236 Ghost Lights of the West Highlands.
The " ingenious " Dr. Smith seems to have been unneces- sarily exact in his statement as to Enoch's vehicle, unless he had other authority than Genesis.
O'Clery (Louvain) in 1643 gives " Drag, i. teine, fire." ^ which word O'Reilly translates in addition "a thunderbolt." It is reasonable to conclude that we have in drag a genuine Irish Gaelic word for fire.
That fiery creatures associated with water are no modern imagining of the Gael is proved by the following, from the Rennes Dindshenchas, that is " description of the names of noteworthy places in Ireland." - The part of the codex containing this was written in the XlVth or XVth century, but the collection may have been made in the Xlth or the first half of the Xllth. " Cliach from Baine's Elfmound was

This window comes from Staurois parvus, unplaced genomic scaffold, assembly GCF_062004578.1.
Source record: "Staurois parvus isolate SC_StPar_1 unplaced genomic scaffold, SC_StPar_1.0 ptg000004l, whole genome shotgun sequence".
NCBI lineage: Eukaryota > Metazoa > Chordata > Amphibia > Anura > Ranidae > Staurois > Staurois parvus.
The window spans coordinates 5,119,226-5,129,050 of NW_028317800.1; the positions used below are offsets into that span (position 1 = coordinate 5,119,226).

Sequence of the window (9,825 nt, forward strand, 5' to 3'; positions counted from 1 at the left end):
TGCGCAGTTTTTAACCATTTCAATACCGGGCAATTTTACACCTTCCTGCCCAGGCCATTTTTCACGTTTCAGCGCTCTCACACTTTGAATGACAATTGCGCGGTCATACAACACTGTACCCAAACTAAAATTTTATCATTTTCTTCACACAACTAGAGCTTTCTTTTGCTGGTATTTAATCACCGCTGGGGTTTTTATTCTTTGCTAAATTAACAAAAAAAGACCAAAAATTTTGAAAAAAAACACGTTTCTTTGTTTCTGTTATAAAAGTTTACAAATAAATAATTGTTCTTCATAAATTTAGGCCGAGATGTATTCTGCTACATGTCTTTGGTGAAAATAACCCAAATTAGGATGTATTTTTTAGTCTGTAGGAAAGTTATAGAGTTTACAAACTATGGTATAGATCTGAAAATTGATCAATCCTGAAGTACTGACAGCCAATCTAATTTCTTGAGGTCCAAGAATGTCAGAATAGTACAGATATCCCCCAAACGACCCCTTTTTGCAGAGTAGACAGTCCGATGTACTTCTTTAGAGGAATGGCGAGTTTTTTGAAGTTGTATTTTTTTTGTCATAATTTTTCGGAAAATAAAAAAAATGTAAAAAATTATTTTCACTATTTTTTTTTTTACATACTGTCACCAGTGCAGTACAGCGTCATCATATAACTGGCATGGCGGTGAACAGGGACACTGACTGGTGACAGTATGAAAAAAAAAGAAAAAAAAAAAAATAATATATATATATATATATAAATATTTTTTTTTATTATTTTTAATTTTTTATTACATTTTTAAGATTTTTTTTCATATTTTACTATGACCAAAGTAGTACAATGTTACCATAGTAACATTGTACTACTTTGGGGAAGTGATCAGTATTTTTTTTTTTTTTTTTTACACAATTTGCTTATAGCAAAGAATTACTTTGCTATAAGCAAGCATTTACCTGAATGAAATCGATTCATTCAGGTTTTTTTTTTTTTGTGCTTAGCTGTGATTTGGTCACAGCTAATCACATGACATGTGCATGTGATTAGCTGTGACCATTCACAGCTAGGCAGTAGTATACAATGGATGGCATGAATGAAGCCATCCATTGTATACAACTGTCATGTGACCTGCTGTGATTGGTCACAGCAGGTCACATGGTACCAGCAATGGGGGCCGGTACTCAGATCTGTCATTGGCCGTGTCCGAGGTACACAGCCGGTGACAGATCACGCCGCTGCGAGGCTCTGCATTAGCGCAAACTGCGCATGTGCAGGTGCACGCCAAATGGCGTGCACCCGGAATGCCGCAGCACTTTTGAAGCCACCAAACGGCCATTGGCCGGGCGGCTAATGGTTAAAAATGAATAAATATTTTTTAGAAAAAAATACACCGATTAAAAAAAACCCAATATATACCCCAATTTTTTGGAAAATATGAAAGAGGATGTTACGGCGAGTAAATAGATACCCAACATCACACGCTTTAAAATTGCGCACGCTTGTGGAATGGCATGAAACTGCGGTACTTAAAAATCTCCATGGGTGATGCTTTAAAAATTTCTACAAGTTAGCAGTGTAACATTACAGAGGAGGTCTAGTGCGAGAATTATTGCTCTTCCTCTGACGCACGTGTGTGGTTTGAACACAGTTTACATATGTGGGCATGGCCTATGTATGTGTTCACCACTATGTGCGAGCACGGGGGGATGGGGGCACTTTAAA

harper to Smirdub He went to invite Conchenn,
daughter of Fodb, from the elfmound of the Men of Femen. .... Now Cliach was a full year making music on that hill ; but because of the elf's magic might, he got no nearer to the elfmound, and he could do nothing to the girls. But he played his harp till the earth beneath him burst, and thereout the dragon brake forth [and Cliach died of terror] . Hence is Loch Bel Dracon " the lake of the dragon's mouth," to wit, a dragon of lire which Ternoc's foster-mother found there in a salmon's shape, and Fursa drove it into the lake. And that is the dragon which is prophesied to arise on St. John's Day at the end of the world and afflict Ireland in vengeance for John the Baptist." The Gaelic word here used and translated dragon is draig. No doubt the writer of the original has mixed this up with the summer solstice.
This incident is mentioned in the Felire of Ocngus:
' Revue Celtiqite, vol. iv. p. 404.
- Whitley Stokes, Revue Celtique, vol. xv. p. 27:
- Edit. Whitley Stokes, August agih, p cxxxiv.